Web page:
So this past Friday the kids had a day off school so we decided to use these free passes that we had for Science World before they expired. I don’t know if you’ve ever been to Science World (which I think was/is called Telus World of Science now or for a while), but it is a lot of fun (or it was before a lot of their exhibits and stuff went out of order and in need of repair… also the restaurant in there is pretty run down now). It’s like a place for us grown ups to see things through the eyes of a child again.
Also a place for children to see through the eyes of… uh… themselves. That is, if they even want to go.
That was the case for us this past Friday, one of the offspring for whatever strange reason didn’t want to go. Although we’ve been in the past and had a lot of fun, this one kid decided to be grumpy and sulk the whole car ride there (ended up having a lot of fun, but the ride out was torture).
This got me thinking, we adults often enjoy seeing things like a kid, but we probably won’t be lining up to give up our independence, our wisdom from our years, and especially our paycheques. We might admire the innocence of a child, but no way we’d want to be a child again. For many of us, especially here in the west, have just accomplished and gained too much, that being a child again would negate all of that power and authority and make us subject to having to listen to our parents again.
Even for those of us who had great childhoods, I don’t know if we’d want that again. Early 20’s maybe, but not childhood.
The story of Nicodemus approaching Jesus by night has many different lessons for us, but one that one that I heard from Rev. Matthew Skinner of Luther Seminary of Minneapolis is one that I’m not sure I’ve heard before. He focused on Nicodemus’ reaction to Jesus saying that he has to be born again, which is asking how someone could be born again after having grown old. The thought that Matt Skinner had was Nicodemus was rejecting the idea of being born again not because it doesn’t make any scientific sense, but because he doesn’t want to give up having grown old, the experience and wisdom, and probably the prestige that came with the long list of accomplishments and accolades that came with it. He didn’t want to have to start over.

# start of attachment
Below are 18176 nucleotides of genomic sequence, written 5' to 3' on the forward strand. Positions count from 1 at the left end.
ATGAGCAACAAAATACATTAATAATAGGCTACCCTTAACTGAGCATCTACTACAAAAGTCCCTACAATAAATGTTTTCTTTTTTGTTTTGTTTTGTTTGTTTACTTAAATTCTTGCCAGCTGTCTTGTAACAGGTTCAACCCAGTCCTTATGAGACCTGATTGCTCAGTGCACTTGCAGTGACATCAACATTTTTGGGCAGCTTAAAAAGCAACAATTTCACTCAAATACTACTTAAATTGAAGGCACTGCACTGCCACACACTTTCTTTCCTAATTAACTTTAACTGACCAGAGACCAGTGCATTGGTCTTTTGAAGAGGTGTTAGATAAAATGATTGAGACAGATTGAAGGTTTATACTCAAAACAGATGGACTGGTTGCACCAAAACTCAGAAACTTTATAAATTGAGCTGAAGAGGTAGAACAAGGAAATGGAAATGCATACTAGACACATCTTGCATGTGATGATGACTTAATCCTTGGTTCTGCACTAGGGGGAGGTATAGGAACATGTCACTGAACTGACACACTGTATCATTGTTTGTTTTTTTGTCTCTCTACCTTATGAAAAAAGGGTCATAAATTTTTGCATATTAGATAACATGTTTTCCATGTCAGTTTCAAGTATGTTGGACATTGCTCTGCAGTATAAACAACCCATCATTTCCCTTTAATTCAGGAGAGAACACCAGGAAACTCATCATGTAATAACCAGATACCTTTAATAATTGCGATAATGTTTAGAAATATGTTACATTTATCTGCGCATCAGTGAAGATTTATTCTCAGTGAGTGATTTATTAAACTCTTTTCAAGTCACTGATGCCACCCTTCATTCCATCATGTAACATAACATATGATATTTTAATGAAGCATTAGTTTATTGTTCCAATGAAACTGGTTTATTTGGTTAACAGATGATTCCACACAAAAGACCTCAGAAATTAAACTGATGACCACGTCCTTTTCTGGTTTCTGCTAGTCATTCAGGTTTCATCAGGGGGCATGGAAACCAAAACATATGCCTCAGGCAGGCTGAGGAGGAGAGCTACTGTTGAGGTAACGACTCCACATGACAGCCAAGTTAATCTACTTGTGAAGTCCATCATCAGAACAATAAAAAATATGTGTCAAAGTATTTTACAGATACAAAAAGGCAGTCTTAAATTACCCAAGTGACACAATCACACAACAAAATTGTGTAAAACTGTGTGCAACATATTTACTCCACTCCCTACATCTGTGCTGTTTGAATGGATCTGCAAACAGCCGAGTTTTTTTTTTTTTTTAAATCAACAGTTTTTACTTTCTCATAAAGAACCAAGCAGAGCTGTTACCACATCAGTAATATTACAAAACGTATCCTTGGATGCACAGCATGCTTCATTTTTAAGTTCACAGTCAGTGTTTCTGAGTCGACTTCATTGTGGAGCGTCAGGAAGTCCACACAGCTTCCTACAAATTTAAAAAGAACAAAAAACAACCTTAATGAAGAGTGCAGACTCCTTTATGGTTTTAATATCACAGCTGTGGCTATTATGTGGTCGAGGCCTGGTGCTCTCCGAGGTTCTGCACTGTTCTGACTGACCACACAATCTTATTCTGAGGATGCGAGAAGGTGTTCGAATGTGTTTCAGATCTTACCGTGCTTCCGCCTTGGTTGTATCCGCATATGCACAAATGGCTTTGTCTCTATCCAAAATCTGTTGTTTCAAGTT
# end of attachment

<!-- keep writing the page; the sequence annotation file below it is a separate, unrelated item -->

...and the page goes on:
But of course, Jesus wasn’t talking about a literal rebirth, in that it’s totally true that no one can crawl back into their mother’s womb (nor would I imagine anyone would want to), but to have our minds transformed by the newness and graciousness of the gospel. But even in that, it might be too much. It’s hard for us to give up what we know. It’s hard to change how we think. It’s hard to unlearn what we’ve learned and see the world in a whole different way.
This is what we are invited to. The gospel of Jesus Christ is one that changes who we are and how we see things. It changes how the world is interpreted and treated. It changes our love for God and each other. In that in the hierarchy of power and importance that the world puts on us is set aside and we are able to see how we are all equal in the eyes of God, equal as dearly beloved, equal as God’s own children – reborn by faith and Spirit, and brought into newness of abundant life.
Giving up the promises of the world isn’t always a bad thing. In fact, it could be extremely liberating in knowing that who we are and whose we are don’t have to be up to us and what we can do, but rather by the grace of a God who has already declared us as God’s people living in God’s kingdom.
This is the gospel of our Lord. Thanks be to God.
Have a great week, everyone!